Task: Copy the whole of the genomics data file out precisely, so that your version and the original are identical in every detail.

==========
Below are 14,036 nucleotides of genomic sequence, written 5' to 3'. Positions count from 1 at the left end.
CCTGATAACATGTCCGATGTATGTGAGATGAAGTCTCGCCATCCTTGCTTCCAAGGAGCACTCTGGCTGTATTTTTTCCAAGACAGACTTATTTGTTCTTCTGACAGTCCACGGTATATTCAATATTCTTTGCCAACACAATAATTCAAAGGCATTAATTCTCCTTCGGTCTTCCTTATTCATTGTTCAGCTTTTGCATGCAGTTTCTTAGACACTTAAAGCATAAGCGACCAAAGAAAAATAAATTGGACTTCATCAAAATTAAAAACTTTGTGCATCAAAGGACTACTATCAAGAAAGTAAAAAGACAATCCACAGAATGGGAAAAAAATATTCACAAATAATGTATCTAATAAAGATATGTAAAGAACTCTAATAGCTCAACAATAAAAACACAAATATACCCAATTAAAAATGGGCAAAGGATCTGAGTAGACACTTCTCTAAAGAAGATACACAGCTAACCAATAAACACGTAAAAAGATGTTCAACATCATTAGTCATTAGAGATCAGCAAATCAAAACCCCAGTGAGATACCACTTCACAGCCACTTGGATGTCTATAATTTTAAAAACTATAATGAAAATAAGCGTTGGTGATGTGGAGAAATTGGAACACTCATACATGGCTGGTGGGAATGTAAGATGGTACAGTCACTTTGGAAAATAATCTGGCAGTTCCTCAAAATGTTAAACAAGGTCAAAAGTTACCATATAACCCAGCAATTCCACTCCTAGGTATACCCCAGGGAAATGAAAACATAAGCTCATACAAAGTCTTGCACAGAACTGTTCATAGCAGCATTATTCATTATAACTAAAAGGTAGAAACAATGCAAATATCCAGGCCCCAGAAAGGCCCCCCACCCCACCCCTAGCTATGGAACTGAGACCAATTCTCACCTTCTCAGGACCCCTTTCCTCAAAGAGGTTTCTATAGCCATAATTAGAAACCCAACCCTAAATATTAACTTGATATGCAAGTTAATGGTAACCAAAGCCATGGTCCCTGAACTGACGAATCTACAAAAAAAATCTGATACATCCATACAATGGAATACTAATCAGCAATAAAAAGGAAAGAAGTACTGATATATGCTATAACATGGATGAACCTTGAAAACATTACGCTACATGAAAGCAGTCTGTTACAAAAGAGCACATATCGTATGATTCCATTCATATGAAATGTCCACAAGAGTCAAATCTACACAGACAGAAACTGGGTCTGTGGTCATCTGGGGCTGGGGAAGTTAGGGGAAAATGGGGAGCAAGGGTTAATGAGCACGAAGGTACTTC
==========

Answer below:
Below are 14,036 nucleotides of genomic sequence, written 5' to 3'. Positions count from 1 at the left end.
CCTGATAACATGTCCGATGTATGTGAGATGAAGTCTCGCCATCCTTGCTTCCAAGGAGCACTCTGGCTGTATTTTTTCCAAGACAGACTTATTTGTTCTTCTGACAGTCCACGGTATATTCAATATTCTTTGCCAACACAATAATTCAAAGGCATTAATTCTCCTTCGGTCTTCCTTATTCATTGTTCAGCTTTTGCATGCAGTTTCTTAGACACTTAAAGCATAAGCGACCAAAGAAAAATAAATTGGACTTCATCAAAATTAAAAACTTTGTGCATCAAAGGACTACTATCAAGAAAGTAAAAAGACAATCCACAGAATGGGAAAAAAATATTCACAAATAATGTATCTAATAAAGATATGTAAAGAACTCTAATAGCTCAACAATAAAAACACAAATATACCCAATTAAAAATGGGCAAAGGATCTGAGTAGACACTTCTCTAAAGAAGATACACAGCTAACCAATAAACACGTAAAAAGATGTTCAACATCATTAGTCATTAGAGATCAGCAAATCAAAACCCCAGTGAGATACCACTTCACAGCCACTTGGATGTCTATAATTTTAAAAACTATAATGAAAATAAGCGTTGGTGATGTGGAGAAATTGGAACACTCATACATGGCTGGTGGGAATGTAAGATGGTACAGTCACTTTGGAAAATAATCTGGCAGTTCCTCAAAATGTTAAACAAGGTCAAAAGTTACCATATAACCCAGCAATTCCACTCCTAGGTATACCCCAGGGAAATGAAAACATAAGCTCATACAAAGTCTTGCACAGAACTGTTCATAGCAGCATTATTCATTATAACTAAAAGGTAGAAACAATGCAAATATCCAGGCCCCAGAAAGGCCCCCCACCCCACCCCTAGCTATGGAACTGAGACCAATTCTCACCTTCTCAGGACCCCTTTCCTCAAAGAGGTTTCTATAGCCATAATTAGAAACCCAACCCTAAATATTAACTTGATATGCAAGTTAATGGTAACCAAAGCCATGGTCCCTGAACTGACGAATCTACAAAAAAAATCTGATACATCCATACAATGGAATACTAATCAGCAATAAAAAGGAAAGAAGTACTGATATATGCTATAACATGGATGAACCTTGAAAACATTACGCTACATGAAAGCAGTCTGTTACAAAAGAGCACATATCGTATGATTCCATTCATATGAAATGTCCACAAGAGTCAAATCTACACAGACAGAAACTGGGTCTGTGGTCATCTGGGGCTGGGGAAGTTAGGGGAAAATGGGGAGCAAGGGTTAATGAGCACGAAGGTACTTC